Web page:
Table of Contents  
Year : 2021  |  Volume : 8  |  Issue : 4  |  Page : 310-316

Extra- Anatomical bypass applications still as an alternative in progressive aortoiliac occlusive disease manegement

Department of Cardiovascular Surgery, Faculty of Medicine, Ataturk University, Erzurum, Turkey

Date of Submission13-Jun-2021
Date of Decision02-Aug-2021
Date of Acceptance16-Aug-2021
Date of Web Publication9-Dec-2021

Correspondence Address:
Eyup Serhat Calik
Department of Cardiovascular Surgery, Faculty of Medicine, Ataturk University, Erzurum
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Source of Support: None, Conflict of Interest: None

DOI: 10.4103/ijves.ijves_66_21

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Aims: Extra-anatomical bypass (EAB) is still an important alternative treatment method in patients with aortoiliac occlusive disease (AIOD). Settings and Design: In this study, we assessed the results of EAB procedures, over a 22-year period, based on 30-day morbidity and mortality, 1st month, 1st, 3rd, and 5th year patient survival, primary patency, and limb salvage rates. Subjects and Methods: A retrospective review and analyze was performed on a single-center database of consecutive 46 patients who underwent femorofemoral or axillofemoral bypass grafting procedures from 1998 to 2020. All patients were called to followed up and were performed clinical examination and color duplex ultrasound (CDUS) evaluation for determination of graft patency. The surviving patients were followed-up for 5 years. Statistical Analysis Used: Five-year survival, graft patency, and limb salvage rates were calculated by the Kaplan–Meier method. Results: The 46 subjects included 25 (54.3%) femoral and 21 (45.7%) axillary bypass applications. The mean age was 64.2 ± 12.8 years (28–82) and 36 were male (78.3%). Critical limb ischemia was the most accounted indication for EAB surgery (25/54.4%). The cumulative mortality rate was 34.8% at 5 years' period. The graft patency and limb salvage rates for femoral and axillary applications were 59.2% versus 57.4% and 86.4% versus 80% at 5 years, respectively. Conclusions: Femorofemoral and axillofemoral bypasses are suitable for patients with AIOD requiring revascularization for relief of symptoms or limb salvage, who are not candidates for endovascular therapy or who are at high risk for direct anatomical revascularization.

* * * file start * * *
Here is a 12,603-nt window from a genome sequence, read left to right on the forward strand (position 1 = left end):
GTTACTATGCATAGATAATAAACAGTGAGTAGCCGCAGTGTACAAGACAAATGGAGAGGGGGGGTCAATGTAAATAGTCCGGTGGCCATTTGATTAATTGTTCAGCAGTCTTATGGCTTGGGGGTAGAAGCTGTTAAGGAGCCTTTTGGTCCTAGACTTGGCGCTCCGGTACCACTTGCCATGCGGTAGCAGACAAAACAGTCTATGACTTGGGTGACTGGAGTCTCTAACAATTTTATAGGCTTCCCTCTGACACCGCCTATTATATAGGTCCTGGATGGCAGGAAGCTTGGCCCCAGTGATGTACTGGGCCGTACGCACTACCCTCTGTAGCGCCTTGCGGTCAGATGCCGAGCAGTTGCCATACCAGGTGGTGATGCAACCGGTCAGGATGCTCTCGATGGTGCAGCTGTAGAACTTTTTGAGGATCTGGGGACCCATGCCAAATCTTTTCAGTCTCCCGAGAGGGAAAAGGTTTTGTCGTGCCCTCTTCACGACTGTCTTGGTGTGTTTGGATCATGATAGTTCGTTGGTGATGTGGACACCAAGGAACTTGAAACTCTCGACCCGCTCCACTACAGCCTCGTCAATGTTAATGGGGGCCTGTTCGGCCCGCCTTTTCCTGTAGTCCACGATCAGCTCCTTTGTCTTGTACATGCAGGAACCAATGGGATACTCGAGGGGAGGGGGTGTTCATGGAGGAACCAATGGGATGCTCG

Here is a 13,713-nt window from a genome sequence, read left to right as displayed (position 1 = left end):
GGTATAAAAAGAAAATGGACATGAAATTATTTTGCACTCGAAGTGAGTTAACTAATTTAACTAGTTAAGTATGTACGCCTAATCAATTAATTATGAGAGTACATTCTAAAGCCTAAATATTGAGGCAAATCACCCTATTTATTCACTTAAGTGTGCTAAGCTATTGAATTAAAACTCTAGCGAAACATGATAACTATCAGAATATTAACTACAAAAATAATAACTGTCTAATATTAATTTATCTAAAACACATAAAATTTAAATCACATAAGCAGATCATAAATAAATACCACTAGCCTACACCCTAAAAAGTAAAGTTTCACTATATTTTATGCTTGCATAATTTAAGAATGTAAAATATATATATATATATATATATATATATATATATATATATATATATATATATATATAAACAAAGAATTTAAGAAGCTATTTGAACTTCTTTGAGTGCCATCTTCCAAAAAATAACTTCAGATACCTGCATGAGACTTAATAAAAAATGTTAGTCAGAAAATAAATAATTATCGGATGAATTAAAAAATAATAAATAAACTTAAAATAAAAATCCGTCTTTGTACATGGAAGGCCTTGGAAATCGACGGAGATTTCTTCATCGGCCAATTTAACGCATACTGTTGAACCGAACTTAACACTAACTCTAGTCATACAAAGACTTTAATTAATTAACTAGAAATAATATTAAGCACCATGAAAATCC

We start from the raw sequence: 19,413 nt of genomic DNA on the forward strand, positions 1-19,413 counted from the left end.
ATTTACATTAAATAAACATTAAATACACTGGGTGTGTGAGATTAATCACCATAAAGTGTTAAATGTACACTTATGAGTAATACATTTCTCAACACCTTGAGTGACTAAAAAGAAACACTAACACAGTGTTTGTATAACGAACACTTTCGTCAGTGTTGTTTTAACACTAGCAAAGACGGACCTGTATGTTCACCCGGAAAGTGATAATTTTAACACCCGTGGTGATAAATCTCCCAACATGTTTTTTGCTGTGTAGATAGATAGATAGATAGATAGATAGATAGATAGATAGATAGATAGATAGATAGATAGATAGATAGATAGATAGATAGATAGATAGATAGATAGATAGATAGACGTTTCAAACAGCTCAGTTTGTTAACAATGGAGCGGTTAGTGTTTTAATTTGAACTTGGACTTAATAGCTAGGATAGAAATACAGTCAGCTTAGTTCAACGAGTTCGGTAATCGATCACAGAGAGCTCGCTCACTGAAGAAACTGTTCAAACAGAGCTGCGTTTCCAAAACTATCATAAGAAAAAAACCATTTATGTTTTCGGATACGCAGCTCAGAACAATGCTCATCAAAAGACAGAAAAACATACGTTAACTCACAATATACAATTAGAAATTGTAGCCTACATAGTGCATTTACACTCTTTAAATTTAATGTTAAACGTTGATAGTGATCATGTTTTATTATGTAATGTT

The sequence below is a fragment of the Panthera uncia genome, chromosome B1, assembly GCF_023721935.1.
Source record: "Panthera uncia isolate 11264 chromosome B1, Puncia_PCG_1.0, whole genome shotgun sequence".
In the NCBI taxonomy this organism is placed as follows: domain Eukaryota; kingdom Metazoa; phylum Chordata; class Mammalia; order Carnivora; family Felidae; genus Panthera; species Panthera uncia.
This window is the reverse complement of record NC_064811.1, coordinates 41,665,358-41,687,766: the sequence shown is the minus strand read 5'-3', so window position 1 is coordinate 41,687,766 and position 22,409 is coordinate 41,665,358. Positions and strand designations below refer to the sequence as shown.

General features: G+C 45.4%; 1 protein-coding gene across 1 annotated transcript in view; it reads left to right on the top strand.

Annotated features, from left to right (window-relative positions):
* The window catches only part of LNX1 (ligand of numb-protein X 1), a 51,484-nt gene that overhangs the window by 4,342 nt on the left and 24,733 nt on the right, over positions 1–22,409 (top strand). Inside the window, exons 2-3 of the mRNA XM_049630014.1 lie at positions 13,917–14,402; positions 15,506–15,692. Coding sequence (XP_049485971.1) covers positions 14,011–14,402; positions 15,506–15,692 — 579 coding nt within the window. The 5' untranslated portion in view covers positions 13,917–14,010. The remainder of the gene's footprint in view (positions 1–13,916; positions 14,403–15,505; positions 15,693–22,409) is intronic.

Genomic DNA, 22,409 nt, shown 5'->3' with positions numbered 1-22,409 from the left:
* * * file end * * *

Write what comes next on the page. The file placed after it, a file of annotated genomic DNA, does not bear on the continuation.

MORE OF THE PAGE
Keywords: Axillofemoral graft, femorofemoral graft, long-term graft patency, long-term limb salvage, long-term survival

How to cite this article:
Borulu F, Calik ES, Arslan U, Kilic Y, Jalalzai I, Erkut B, Unlu Y. Extra- Anatomical bypass applications still as an alternative in progressive aortoiliac occlusive disease manegement. Indian J Vasc Endovasc Surg 2021;8:310-6

How to cite this URL:
Borulu F, Calik ES, Arslan U, Kilic Y, Jalalzai I, Erkut B, Unlu Y. Extra- Anatomical bypass applications still as an alternative in progressive aortoiliac occlusive disease manegement. Indian J Vasc Endovasc Surg [serial online] 2021 [cited 2023 Jan 30];8:310-6. Available from:

  Introduction Top